By Leisha Andersen, MD, MPH, Bright by Text Content Expert
While monkeypox and COVID-19 blanket the news coverage, other common (and often avoidable) illnesses and ailments can also get in the way of your family’s summertime fun.
Below is a list of some health issues that tend to occur more often over the warmer months…and some tips to keep your family healthier and happier during the hot, dog days of summer.
Pro tip: Prevention is best. Limit sun exposure between 10a and 2p (when the sun’s dangerous rays are strongest) and protect your child’s skin with sunscreen (SPF 30 or above) and protective clothing. But, if your child does get a sunburn, a cool bath or cool compresses can usually help with the discomfort. If the burn causes skin blisters or a fever, contact your child’s healthcare provider.
Pro tip: If contact with poison ivy (or other irritating substances) occurs: cleanse the skin, wash all clothing, and apply 1% hydrocortisone cream to the affected skin to reduce the irritation.
Pro tip: Applying insect repellent, using protective barriers (e.g., long-sleeved clothing), reducing standing water, and limiting outdoor time at dawn and dusk can all help to avoid bug bites.
Pro tip: If you find a tick on the skin, remove it completely as quickly as possible (grasping the tick with tweezers close to the skin and gently pulling the tick straight out). Seek care from your healthcare provider if a red, round, bulls-eye-like rash appears 1-2 weeks after a tick bite.
Pro tip: Handwashing helps to limit spread of infection.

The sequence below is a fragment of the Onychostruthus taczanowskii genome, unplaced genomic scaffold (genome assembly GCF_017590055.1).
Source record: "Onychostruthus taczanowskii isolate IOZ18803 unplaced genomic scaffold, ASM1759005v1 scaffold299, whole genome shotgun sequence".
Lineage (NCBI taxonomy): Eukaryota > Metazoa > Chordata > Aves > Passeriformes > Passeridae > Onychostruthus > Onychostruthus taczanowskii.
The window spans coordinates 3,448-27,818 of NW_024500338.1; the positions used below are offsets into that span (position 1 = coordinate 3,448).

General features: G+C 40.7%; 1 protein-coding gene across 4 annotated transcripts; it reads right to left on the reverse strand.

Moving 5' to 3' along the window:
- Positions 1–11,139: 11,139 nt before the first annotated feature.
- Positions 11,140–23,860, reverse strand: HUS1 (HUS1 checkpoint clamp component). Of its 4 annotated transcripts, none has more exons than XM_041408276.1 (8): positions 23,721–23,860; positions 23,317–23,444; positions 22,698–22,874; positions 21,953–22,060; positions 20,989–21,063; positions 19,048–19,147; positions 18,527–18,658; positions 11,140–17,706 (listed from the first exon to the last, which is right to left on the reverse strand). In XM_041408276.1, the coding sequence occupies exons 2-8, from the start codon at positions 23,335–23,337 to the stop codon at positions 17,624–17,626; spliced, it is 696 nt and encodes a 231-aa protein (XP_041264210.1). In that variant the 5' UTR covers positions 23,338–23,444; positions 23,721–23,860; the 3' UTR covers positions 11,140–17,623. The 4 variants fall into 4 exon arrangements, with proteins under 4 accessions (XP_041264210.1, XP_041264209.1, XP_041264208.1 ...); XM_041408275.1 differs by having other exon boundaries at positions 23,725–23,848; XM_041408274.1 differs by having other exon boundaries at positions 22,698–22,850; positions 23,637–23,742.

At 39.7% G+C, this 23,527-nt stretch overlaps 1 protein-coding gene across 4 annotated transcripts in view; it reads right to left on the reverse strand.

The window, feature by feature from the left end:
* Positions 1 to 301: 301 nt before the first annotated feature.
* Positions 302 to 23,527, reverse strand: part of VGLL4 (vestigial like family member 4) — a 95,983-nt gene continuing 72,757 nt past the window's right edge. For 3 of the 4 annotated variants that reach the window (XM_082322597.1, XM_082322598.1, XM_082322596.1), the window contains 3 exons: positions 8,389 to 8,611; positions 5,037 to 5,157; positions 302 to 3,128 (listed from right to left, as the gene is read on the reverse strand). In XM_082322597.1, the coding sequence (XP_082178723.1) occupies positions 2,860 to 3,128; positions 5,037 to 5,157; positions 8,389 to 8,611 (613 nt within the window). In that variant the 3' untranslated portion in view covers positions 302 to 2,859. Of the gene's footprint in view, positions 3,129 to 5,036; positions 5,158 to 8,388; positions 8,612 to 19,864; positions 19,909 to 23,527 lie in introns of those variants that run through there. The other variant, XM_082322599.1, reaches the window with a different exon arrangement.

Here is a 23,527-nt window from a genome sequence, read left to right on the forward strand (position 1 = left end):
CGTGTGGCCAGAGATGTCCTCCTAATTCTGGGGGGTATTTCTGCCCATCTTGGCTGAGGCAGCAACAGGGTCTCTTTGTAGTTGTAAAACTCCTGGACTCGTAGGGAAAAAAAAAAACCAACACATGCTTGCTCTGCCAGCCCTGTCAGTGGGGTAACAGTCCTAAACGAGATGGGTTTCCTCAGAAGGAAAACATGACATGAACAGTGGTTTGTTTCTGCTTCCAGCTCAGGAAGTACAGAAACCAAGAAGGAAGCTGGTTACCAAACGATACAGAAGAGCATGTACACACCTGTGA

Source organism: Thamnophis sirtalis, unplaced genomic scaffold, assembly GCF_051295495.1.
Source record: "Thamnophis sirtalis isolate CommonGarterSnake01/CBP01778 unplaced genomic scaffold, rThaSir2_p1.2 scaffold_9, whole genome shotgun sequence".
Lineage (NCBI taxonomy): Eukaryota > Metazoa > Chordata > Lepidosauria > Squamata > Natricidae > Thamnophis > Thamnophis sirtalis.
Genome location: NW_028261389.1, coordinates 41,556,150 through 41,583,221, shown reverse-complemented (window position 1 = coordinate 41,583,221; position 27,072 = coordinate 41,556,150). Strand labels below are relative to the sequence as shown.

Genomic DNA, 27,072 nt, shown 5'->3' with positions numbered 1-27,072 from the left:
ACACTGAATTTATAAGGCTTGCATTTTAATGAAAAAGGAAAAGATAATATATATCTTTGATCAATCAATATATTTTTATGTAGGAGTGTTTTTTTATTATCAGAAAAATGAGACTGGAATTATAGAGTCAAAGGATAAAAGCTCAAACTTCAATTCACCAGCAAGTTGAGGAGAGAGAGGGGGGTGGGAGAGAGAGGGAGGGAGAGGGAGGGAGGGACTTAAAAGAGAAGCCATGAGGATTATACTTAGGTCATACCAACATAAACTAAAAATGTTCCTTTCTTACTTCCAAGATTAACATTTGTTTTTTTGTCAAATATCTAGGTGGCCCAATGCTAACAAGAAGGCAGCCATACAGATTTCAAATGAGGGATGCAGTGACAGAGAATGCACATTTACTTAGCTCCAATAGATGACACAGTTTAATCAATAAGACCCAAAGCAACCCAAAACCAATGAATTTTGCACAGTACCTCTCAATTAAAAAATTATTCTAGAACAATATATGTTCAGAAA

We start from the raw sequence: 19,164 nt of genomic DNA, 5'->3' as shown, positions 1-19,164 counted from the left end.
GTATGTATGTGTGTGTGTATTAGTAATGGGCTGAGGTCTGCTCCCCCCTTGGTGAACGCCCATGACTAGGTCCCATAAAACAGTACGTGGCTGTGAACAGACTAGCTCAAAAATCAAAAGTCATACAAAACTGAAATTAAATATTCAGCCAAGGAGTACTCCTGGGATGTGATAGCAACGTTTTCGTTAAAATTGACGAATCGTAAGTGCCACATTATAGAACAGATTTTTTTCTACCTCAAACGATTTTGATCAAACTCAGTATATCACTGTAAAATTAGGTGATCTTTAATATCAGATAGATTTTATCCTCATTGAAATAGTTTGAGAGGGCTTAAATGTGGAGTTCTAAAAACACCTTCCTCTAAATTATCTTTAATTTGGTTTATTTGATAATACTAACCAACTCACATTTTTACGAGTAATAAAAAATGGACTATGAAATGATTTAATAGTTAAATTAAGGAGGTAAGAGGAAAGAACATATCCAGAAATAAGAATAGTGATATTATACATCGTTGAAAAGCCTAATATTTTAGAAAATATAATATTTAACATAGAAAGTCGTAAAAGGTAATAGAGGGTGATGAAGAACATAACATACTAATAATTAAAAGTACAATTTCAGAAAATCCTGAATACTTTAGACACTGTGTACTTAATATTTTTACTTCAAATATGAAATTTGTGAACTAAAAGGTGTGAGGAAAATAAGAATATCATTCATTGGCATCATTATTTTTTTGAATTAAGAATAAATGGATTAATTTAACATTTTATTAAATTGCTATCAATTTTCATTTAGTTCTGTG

Pro tip: Frequent handwashing, receiving routine childhood vaccinations, and avoiding exposure to people with cold symptoms can help prevent middle ear infections.
Pro tip: Rinse the ear canals with tap water after lake swimming (or swimming in other potentially polluted water sources). Avoid putting cotton swabs in your child’s ears since this can lead to wax buildup and trap water in the canals.
Pro tip: Good handwashing can limit person-to-person spread of pink eye infections.
Pro tip: Proper-fitting goggles can help protect sensitive eyes from pool-related eye irritation. Sunscreen, soap, smoke, and plant resin are all additional potential sources of contact (or irritant) conjunctivitis.
Pro tip: As always, be sure that your child’s hands are washed before meals and after using the restroom.
Pro tip: If you’re planning an outdoor eating event (such as a summertime picnic) be sure to cook and store food carefully. Put leftovers away as quickly as possible (and don’t let prepared foods sit out for more than 2 hours at room temperature)!
Here’s hoping that nothing (including contaminated food) “spoils” your summer!
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